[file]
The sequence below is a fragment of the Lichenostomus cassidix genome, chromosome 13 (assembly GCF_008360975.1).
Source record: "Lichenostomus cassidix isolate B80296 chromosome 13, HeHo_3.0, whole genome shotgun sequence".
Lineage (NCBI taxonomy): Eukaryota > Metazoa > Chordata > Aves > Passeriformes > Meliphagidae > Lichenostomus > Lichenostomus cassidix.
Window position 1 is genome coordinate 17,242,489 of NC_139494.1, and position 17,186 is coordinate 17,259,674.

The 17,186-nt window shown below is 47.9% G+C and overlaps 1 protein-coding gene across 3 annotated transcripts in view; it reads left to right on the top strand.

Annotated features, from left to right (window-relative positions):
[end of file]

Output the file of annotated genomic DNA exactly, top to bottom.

The sequence below is a fragment of the Lichenostomus cassidix genome, chromosome 13 (assembly GCF_008360975.1).
Source record: "Lichenostomus cassidix isolate B80296 chromosome 13, HeHo_3.0, whole genome shotgun sequence".
Lineage (NCBI taxonomy): Eukaryota > Metazoa > Chordata > Aves > Passeriformes > Meliphagidae > Lichenostomus > Lichenostomus cassidix.
Window position 1 is genome coordinate 17,242,489 of NC_139494.1, and position 17,186 is coordinate 17,259,674.

The 17,186-nt window shown below is 47.9% G+C and overlaps 1 protein-coding gene across 3 annotated transcripts in view; it reads left to right on the top strand.

Annotated features, from left to right (window-relative positions):